Another determinant factor for migration policies is the demographic change, said Gurria. “It is highly important to gauge the implications of the current crisis on migration flows and to review our policies under this challenging dynamic. But it is also crucial that we take into account longer term trends, like the demographic transformations in our societies. And this is not just a question of how many new workers there are to replace those who retire. As the 2012 International Migration Outlook reflects, labour markets are changing too rapidly to consider demographic imbalances alone as a reliable indicator of future occupational needs.”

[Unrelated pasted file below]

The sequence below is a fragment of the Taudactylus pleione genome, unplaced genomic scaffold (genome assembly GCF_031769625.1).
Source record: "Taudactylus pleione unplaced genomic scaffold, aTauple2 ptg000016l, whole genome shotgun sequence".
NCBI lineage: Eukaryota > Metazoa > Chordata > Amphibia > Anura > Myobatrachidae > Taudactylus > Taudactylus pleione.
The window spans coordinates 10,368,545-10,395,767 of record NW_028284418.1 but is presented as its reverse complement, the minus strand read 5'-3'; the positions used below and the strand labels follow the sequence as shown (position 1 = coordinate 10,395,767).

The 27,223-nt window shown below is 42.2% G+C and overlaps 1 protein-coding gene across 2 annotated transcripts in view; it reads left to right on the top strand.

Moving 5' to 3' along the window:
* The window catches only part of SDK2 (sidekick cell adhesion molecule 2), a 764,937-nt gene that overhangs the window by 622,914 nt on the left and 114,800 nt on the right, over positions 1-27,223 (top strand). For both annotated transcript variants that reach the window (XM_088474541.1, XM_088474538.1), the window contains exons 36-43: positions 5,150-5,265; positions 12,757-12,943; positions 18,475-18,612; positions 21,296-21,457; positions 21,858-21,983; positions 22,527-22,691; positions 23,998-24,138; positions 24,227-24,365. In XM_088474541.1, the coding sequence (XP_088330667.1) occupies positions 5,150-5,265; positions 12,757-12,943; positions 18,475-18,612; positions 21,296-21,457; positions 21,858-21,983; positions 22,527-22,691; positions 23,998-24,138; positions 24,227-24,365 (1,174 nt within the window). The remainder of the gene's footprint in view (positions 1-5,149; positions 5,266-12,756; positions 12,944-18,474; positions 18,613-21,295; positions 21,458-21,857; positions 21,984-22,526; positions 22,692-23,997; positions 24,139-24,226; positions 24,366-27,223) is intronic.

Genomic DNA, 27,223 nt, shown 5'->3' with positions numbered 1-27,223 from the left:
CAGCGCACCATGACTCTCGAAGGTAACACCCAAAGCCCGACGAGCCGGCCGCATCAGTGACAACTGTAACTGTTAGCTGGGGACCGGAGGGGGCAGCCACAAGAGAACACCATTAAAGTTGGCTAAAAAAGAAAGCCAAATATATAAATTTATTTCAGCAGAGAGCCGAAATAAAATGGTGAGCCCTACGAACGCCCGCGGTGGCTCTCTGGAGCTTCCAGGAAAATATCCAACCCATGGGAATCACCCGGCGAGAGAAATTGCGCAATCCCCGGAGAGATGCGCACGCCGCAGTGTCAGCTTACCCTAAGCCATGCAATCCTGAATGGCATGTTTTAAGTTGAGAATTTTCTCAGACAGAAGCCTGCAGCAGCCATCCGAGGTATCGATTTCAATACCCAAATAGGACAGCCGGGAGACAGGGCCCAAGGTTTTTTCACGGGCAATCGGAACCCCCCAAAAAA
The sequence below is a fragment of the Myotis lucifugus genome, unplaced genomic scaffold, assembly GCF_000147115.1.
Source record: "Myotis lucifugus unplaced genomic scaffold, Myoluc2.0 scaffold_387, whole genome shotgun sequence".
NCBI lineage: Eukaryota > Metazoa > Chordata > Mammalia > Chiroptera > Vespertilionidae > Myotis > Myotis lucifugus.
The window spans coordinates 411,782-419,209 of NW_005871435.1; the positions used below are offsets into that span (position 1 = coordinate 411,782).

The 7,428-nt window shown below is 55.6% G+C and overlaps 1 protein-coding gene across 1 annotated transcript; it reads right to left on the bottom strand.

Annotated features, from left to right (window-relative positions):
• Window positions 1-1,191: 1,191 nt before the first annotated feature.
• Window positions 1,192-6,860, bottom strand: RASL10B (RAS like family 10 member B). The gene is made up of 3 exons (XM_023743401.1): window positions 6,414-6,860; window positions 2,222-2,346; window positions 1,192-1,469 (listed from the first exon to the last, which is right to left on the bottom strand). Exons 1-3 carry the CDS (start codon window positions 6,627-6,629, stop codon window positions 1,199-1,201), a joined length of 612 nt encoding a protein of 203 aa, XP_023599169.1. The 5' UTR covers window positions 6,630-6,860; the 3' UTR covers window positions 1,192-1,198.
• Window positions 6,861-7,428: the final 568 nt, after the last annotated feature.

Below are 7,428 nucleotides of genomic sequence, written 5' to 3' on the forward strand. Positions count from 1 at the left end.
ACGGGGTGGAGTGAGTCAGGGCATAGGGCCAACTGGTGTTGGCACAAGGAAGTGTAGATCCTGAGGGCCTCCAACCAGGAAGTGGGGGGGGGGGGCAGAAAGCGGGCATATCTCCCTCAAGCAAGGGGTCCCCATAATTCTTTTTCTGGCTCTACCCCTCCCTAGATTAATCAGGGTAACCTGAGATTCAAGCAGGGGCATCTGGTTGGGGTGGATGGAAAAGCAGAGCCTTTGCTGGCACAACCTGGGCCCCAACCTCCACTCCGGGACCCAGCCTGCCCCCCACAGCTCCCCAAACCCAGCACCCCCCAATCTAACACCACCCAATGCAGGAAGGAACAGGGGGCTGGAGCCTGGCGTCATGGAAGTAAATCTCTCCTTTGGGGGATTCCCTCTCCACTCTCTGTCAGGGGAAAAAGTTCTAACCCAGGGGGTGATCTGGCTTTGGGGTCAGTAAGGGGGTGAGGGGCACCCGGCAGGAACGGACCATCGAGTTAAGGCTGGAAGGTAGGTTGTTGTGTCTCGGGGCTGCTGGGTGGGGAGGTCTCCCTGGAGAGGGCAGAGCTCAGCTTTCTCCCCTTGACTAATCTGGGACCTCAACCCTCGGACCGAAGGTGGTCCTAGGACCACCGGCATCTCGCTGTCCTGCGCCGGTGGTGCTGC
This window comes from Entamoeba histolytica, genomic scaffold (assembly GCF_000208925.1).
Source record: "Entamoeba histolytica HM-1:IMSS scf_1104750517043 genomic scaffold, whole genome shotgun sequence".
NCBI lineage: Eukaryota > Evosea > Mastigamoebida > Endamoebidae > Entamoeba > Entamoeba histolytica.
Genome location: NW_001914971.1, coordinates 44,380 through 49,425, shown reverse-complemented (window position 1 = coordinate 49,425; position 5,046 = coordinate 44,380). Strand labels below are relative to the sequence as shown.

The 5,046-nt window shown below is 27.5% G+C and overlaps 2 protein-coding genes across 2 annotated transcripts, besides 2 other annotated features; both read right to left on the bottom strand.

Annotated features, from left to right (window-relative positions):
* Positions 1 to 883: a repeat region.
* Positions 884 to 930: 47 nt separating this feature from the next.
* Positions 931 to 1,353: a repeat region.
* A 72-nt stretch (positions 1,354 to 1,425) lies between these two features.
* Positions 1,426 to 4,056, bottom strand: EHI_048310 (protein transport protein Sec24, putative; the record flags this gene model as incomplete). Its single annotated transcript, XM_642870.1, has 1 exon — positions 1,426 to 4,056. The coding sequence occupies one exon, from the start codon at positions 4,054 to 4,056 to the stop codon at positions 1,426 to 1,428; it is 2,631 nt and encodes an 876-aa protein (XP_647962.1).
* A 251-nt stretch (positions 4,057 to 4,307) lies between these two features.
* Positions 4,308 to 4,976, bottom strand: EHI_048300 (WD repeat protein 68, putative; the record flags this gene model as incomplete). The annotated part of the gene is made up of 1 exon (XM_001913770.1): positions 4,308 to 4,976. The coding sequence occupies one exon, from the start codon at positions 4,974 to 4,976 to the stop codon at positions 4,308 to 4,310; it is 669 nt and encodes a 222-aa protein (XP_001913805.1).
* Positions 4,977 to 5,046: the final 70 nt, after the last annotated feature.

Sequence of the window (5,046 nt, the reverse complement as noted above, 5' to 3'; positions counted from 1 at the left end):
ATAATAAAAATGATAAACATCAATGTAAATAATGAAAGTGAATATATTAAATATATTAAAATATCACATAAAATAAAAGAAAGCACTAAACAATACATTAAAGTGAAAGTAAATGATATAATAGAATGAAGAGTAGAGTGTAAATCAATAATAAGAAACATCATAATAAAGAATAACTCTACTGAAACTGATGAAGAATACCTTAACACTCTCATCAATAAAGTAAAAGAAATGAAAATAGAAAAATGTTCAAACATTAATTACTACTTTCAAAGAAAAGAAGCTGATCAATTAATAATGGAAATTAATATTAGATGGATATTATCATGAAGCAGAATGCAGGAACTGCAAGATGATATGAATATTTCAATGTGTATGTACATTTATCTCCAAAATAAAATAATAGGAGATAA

The report projects that by 2015, immigration – at the current level – will not be sufficient to maintain the working age population in many OECD countries, especially in the EU. But the coming labour and skills shortages are not a simple function of demographic imbalances, they also depend on the changing nature of demand for particular skills and the extent to which they can be filled from existing sources of supply.
“The links between occupational growth and decline, demographic imbalances and the need for immigrant workers are therefore far from obvious,” noted Gurria.
Over the past decade, new immigrants represented 15% of entries into strongly-growing occupations in Europe, and 22% in the United States. They are thus playing a significant role in responding to labour demand in the most dynamic sectors of the economy. Many jobs which migrants are entering are new jobs, while many jobs from which older workers are retiring are being cut.